PlotDevice is a Macintosh application used for computational graphic design. It provides an interactive Python environment where you can create two-dimensional graphics and output them in a variety of vector, bitmap, and animation formats. It is meant both as a sketch environment for exploring generative design and as a general purpose graphics library for use in external Python programs. PlotDevice scripts can create images from simple geometric primitives, text, and external vector or bitmap images. Drawing commands provide a thin abstraction over Mac OS X’s Quartz graphics engine, providing high-quality 2D rendering and powerful compositing operations.
<canvas> element via an emulation I wrote in Rust for speed and memory-safety.
It is based on Google’s Skia graphics engine and, accordingly, produces very similar results to Chrome’s
<canvas> element. The library is well suited for use on desktop machines where you can render hardware-accelerated graphics to a window and on the server where it can output a variety of image formats.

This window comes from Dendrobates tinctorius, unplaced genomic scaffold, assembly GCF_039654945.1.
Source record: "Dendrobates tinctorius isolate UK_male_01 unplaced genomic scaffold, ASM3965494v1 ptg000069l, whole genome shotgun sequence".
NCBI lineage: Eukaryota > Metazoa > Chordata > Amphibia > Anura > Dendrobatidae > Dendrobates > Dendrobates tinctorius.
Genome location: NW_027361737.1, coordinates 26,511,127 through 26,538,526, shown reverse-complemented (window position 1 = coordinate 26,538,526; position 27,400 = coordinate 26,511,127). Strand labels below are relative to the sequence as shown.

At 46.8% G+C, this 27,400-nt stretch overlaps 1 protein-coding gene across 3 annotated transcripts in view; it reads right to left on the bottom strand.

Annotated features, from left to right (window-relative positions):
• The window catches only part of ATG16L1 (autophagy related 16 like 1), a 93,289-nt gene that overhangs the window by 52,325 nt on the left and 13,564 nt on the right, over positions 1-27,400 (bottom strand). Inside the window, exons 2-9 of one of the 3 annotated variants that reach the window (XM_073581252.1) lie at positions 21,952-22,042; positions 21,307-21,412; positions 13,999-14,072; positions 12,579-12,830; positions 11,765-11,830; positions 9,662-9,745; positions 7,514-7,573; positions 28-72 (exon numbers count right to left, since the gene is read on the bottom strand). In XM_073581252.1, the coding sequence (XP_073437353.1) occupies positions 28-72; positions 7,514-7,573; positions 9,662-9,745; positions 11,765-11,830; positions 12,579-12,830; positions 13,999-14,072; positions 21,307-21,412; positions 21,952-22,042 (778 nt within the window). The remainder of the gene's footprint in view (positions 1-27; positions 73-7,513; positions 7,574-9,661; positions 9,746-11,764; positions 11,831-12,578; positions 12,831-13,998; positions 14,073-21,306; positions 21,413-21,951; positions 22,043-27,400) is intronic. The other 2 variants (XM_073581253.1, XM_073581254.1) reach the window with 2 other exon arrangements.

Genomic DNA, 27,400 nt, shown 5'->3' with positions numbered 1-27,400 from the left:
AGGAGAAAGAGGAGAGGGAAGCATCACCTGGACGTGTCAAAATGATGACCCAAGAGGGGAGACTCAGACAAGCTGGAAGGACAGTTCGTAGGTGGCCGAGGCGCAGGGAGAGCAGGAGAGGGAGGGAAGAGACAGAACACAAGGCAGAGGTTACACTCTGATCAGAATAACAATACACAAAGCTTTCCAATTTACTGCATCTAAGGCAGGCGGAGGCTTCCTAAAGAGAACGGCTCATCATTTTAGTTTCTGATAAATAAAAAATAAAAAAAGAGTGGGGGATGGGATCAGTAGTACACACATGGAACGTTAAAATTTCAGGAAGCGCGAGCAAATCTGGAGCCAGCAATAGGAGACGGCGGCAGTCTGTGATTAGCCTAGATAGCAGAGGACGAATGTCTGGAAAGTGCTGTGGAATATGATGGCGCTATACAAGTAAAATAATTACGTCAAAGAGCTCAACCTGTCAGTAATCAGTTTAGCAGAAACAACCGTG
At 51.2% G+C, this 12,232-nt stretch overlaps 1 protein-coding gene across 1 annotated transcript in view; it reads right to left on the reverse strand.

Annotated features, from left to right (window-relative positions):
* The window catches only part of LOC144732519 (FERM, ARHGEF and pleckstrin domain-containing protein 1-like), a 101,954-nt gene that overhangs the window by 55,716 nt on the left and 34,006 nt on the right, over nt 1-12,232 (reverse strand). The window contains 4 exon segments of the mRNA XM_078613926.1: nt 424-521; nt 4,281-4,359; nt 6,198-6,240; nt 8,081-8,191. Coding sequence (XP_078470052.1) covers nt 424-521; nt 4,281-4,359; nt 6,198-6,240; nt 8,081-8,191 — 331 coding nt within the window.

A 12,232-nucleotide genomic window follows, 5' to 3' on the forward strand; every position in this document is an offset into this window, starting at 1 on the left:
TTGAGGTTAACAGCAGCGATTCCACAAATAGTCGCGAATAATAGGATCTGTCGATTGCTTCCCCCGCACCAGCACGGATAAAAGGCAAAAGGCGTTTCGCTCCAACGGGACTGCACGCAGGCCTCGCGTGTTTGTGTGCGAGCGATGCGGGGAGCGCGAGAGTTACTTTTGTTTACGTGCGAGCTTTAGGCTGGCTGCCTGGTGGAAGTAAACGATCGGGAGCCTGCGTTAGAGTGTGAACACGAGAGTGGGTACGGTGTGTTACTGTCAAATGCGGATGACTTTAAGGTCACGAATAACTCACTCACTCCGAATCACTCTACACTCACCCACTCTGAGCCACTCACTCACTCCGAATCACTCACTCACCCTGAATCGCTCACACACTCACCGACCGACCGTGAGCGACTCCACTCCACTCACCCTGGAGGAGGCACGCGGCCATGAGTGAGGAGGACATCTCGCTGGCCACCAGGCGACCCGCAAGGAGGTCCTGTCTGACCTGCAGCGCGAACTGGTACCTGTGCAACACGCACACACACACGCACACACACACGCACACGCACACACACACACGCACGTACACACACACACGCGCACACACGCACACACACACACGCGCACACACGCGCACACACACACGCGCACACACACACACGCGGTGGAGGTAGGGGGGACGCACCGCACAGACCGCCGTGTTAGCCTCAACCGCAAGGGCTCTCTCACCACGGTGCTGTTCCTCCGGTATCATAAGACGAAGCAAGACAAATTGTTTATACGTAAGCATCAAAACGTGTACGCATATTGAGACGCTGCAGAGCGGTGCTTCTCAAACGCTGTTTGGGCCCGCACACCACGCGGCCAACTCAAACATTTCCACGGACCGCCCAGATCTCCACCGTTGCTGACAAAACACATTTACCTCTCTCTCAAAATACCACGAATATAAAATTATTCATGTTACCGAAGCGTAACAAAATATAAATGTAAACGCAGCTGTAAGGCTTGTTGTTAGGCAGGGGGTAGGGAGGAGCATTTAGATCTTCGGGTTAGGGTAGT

In a number of projects I’ve made use of force-directed layout algorithms when dealing with tree-like structures. It’s an elegant approach to positioning that uses a physics simulation to find the most ‘relaxed’ configuration of nodes and edges based on their connectivity. After reinventing the wheel in Java, Python, and Actionscript I decided to build a more general framework for this kind of visualization that would run in modern browsers. The result is arbor.js, an ’HTML5’-friendly open source graph-rendering library.
Corduroy provides a python-friendly wrapper around CouchDB’s HTTP-based API. Behind the scenes it hooks into the asynchronous i/o routines from your choice of Tornado or the Requests & Gevent modules.
Using corduroy you can query the database without blocking your server’s event loop, making it ideal for CouchApp micro-middleware or scripted batch operations.
Written years before
await became standard language features, this library experimented with Python’s existing syntax and generator-based co-routines in order to allow for cooperative multi-tasking without descending into the ‘callback hell’ that characterized asynchronous programming at the time.
The extensive documentation provides a friendly introduction to not just the library, but CouchDB and its ‘NoSQL’ approach to data modelling as well.